Monday, 30 January 2012

The Descendants

The costume design in The Descendants may not be the thing that has most people talking about it, but its clever, subtle but very powerful use of Hawaiian print had me transfixed. In a film where the concept of ancestory is central, the Hawaiian print acts alongside the family pictures on the walls of Clooney's home.

At the beginning of the film Clooney makes a jibe at those who believe people who live in Hawaii to be living in Paradise. 'How can they think our lives are any less fucked up than their's', he says. The Hawaiian print bears this imprint- of a colonised past, a sad history behind a utopian aesthetic.

In the film, it is worn on bikinis, shirts and on the duvet of a woman as she dies in her hospital bed, later used by her family to comfort themselves. The more I looked at it, the more I saw the design as a kind of shadow-catcher print;  an image of a wilting flower, of a lost paradise; a descendant.

Thursday, 19 January 2012

Zoot suits

'Zoot suits' by Edward Burra, (1943)

I went to Pallant House today in Chichester to see the Edward Burra exhibition, which is on until the 19 February. I loved this picture called "Zoot Suits". The accompanying text at the exhibition stated:

"Zoot Suits refer to the Harlem style suits with padded shoulders, 43 inch trousers at the knee and small cuffs and high waistline, worn by West Indian immigrants in London, following the British Nationality Act."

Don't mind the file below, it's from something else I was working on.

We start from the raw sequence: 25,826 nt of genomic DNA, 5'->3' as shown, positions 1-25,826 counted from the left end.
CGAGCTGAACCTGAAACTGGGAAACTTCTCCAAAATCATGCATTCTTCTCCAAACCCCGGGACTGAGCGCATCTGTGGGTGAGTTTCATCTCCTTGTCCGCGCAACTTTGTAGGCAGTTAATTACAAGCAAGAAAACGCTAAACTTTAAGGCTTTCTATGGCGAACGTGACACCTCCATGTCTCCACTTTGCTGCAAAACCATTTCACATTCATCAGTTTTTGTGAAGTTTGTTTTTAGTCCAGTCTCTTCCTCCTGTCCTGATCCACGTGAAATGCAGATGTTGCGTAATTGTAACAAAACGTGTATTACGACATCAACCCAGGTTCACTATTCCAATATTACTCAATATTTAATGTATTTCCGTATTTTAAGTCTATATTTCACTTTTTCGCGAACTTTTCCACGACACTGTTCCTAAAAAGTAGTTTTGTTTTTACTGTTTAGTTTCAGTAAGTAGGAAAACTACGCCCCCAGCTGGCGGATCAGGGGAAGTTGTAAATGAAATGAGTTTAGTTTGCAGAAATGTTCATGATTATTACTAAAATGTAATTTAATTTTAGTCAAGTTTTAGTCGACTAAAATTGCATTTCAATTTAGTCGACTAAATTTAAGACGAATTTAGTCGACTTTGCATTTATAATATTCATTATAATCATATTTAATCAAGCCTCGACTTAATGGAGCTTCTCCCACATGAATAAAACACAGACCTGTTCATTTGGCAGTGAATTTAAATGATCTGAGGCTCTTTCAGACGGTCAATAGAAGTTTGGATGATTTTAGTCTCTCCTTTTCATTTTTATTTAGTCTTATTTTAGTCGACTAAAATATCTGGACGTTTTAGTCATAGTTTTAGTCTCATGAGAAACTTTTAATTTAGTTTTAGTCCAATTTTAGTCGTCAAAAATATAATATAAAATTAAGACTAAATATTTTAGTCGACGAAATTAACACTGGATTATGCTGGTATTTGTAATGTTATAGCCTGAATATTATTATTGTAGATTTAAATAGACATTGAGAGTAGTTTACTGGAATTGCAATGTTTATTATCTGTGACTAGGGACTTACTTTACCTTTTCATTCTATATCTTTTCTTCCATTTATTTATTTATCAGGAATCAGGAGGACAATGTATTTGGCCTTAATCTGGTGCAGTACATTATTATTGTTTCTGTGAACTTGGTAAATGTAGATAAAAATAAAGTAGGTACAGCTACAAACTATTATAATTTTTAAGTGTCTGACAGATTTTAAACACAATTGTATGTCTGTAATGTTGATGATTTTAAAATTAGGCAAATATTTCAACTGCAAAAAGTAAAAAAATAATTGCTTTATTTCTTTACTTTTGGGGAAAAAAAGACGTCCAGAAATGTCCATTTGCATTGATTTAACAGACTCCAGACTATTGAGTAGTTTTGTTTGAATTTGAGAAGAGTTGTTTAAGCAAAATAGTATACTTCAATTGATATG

Some further research on Zoot Suits made me stumble across this excellent blog, where I learnt that the zoot suit became a symbol of youthful rebellion in wartime, both in america and europe. According to this other blog, there were even Zoot Suit riots during the second world war.

Monday, 9 January 2012

maggie's handbag

Fascinating bit of info here on Maggie Thatcher's handbag- the feminine prop that became a threatening symbol of conservative control. As faux-feminine as her principles, this mock-croc came to define not just Thatcher's image, but her actions. In so doing, the object became a verb, from 'handbagging her cabinet' to her 'handbag diplomacy'. Has a handbag ever been an accessory to so many crimes?